LINCOLN — A bill that would have provided Nebraska's first-ever production tax credits for wind farms and other renewable energy facilities died Tuesday in the face of a filibuster.
Backers could muster only 30 votes toward ending the filibuster and proceeding with second-round consideration of Legislative Bill 423. The motion needed 33 votes to succeed.
State Sen. Jeremy Nordquist of Omaha, who introduced LB 423, expressed disappointment about the outcome.
"This was a decision today that's going to have negative consequences long-term for the state," he said. "It's a decision that my daughter's generation is going to be paying the cost for."
The tax credits would have allowed Nebraska to take advantage of rapid changes in the energy industry, Nordquist said. Utilities are in the process of closing dozens of coal-fired power plants and will be looking to invest in clean-energy projects.
With an amendment adopted Tuesday, LB 423 would have allowed renewable energy facilities to claim either an investment tax credit or a tax credit for each kilowatt hour of energy produced.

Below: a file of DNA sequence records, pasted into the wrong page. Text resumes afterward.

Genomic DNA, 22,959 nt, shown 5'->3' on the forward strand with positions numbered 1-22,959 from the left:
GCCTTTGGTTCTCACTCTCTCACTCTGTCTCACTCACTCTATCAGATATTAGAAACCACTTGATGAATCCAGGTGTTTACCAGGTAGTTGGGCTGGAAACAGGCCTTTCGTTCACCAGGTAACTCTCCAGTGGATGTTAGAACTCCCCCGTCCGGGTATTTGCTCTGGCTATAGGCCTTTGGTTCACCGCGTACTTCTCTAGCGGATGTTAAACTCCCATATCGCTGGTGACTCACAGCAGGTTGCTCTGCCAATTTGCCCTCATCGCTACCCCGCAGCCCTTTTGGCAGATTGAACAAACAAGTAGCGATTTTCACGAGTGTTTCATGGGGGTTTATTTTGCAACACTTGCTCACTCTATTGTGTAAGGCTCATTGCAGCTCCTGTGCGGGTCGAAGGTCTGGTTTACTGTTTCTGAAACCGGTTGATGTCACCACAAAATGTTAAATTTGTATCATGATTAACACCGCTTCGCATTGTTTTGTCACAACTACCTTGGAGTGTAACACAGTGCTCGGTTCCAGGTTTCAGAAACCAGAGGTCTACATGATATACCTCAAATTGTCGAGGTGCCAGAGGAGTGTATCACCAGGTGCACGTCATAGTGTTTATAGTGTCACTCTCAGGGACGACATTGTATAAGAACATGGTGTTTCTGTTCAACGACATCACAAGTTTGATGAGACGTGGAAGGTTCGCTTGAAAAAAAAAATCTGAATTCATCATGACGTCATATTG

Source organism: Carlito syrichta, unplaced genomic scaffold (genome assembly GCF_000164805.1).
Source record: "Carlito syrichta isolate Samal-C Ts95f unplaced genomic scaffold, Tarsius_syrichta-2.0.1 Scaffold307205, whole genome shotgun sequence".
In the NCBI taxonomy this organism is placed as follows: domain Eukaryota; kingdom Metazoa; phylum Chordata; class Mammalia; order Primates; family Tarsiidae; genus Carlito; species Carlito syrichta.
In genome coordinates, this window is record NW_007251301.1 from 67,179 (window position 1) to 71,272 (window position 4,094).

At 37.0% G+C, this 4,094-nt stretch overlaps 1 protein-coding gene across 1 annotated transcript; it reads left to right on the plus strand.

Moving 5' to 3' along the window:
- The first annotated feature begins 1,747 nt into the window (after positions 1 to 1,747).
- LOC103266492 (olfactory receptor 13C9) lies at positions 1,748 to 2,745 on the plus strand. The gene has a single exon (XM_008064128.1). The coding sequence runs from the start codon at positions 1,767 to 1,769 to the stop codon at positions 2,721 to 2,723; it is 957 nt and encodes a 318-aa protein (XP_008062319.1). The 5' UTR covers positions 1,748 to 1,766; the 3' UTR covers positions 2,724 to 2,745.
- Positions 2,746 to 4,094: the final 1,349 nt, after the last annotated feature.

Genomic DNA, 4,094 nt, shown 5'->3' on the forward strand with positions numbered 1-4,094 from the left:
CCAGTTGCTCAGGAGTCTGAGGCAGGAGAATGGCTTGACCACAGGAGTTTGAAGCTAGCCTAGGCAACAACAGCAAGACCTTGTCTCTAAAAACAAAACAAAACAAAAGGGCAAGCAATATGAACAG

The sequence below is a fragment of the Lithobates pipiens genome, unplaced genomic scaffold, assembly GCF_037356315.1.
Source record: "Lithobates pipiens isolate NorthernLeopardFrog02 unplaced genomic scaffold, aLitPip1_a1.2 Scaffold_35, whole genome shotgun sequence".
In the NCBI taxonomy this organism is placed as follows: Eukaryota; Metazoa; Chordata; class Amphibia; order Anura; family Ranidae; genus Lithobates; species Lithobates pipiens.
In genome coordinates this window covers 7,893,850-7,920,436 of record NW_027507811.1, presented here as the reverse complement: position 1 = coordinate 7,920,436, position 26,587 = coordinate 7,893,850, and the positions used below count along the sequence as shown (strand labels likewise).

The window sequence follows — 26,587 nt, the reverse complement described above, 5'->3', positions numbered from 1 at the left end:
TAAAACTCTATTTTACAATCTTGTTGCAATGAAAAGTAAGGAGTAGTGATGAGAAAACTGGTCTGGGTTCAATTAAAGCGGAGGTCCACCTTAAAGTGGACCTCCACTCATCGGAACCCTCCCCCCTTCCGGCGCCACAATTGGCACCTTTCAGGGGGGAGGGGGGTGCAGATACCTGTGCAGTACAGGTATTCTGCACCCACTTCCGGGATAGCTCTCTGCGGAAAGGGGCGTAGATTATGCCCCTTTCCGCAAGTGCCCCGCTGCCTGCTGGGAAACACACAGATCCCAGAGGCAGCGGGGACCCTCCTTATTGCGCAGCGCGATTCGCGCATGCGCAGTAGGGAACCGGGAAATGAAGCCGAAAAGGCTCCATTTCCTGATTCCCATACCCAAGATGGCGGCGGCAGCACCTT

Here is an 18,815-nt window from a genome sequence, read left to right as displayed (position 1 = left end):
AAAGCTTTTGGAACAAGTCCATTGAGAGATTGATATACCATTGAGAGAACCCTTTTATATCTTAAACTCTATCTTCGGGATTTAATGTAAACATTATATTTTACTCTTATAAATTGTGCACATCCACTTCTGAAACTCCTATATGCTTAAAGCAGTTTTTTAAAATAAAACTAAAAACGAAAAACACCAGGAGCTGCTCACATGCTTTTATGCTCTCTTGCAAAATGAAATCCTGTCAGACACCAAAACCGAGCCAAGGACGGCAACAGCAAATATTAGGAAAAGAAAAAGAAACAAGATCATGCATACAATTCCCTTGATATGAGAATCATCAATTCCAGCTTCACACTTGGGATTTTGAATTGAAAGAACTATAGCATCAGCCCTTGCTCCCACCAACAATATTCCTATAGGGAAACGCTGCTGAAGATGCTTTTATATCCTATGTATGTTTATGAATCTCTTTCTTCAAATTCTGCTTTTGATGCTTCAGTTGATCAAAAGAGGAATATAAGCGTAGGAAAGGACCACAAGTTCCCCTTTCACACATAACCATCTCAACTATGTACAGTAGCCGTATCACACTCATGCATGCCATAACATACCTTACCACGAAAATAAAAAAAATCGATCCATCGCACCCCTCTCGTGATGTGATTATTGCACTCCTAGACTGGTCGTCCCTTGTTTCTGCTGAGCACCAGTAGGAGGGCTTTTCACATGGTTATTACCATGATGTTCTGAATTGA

The total amount of credits available under the bill would have been capped at $75 million, and facilities would have had five years to apply.
Backers said the credits would benefit both wind farms and solar projects, offering an economic boost to rural areas.
But Sen. Mike Groene of North Platte, who led the opposition to the bill, said Nebraska doesn't need additional energy and argued that wind farm development would harm the state's public power system.
The wind is unpredictable, Groene said, which would force coal-powered plants to operate below capacity when it is blowing but could not replace those plants.
"These projects drive up the cost," he said. "Call it a secular humanist religion that believes we have to save the planet."
Sen. Dan Watermeier of Syracuse said Nebraska could use the $75 million in better ways.
But Sen. Ken Schilz of Ogallala said the credits were similar to other business incentives that Nebraska has offered. Similar incentives were key to launching ethanol plants in the state, he said.
Nebraska's wind energy potential has always ranked among the highest in the nation. But its production of energy via wind farms has lagged behind, ranking 18th nationally in 2013.
By contrast, Iowa was No. 1 in wind energy production that year, with about eight times more wind turbines than Nebraska.
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